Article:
Although no longer a textile metropolis, Krefeld remains a fascinating destination.
By Alevtina Altenhof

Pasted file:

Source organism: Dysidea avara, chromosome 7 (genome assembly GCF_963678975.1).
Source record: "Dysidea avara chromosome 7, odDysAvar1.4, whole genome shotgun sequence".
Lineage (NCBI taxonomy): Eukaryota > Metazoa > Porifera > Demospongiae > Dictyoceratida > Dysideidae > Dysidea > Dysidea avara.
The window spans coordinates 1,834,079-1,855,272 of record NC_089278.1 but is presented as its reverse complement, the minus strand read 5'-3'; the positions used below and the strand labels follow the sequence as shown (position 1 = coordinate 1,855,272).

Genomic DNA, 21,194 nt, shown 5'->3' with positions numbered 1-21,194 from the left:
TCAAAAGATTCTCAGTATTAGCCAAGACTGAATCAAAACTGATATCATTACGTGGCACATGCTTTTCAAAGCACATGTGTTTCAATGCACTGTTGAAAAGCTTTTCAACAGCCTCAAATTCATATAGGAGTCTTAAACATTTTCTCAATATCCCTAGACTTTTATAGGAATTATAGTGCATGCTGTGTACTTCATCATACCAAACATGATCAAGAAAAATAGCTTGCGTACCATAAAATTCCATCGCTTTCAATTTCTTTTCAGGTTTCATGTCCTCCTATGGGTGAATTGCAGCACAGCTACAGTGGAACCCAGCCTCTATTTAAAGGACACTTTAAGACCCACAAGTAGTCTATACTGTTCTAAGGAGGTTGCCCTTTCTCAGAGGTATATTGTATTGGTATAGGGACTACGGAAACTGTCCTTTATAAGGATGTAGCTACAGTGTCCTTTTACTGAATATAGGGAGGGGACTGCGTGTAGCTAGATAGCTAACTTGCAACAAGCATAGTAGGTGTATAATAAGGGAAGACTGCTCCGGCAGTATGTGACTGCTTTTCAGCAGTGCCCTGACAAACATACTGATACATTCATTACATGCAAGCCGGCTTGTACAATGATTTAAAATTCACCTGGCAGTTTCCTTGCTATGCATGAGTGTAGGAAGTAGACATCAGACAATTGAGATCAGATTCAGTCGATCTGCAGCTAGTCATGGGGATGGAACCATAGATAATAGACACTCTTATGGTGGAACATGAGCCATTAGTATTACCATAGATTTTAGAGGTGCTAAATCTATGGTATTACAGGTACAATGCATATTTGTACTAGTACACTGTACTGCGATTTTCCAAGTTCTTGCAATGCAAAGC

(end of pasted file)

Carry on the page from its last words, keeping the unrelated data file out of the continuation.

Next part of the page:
More than eight centuries ago, when Gothic temples were emerging here and there in the territory of the Holy Roman Empire under the reign of Emperor Frederick Barbarossa, the small town of Crinvelde (today Krefeld) appeared on the map. Although the place did not even possess the official municipal rights of a town at that time (those were granted by Emperor Charles IV in 1373) and was far beyond the notion of Gothics, a Romanesque-style chapel was built there in 1066. Owing to its proximity to the Lower Rhine, which was rich with Roman ruin heritage, the location of Krefeld turned out to be quite advantageous for building the first place of worship in Krefeld. In fact, it was chosen on purpose since the craftsmen used all the construction materials from the easily reachable Roman ruins in order to reduce the costs. As the number of believers in the town of Crefeld grew in the 15th century, the chapel (known as the Old Church) became far too small to hold services in, which was the reason for laying a cornerstone for the new Catholic St. Dionysius Church in 1752 in the otherwise Protestant town with the permission of Frederick II. Presently, the church is a famous landmark and a major place of worship in Krefeld.
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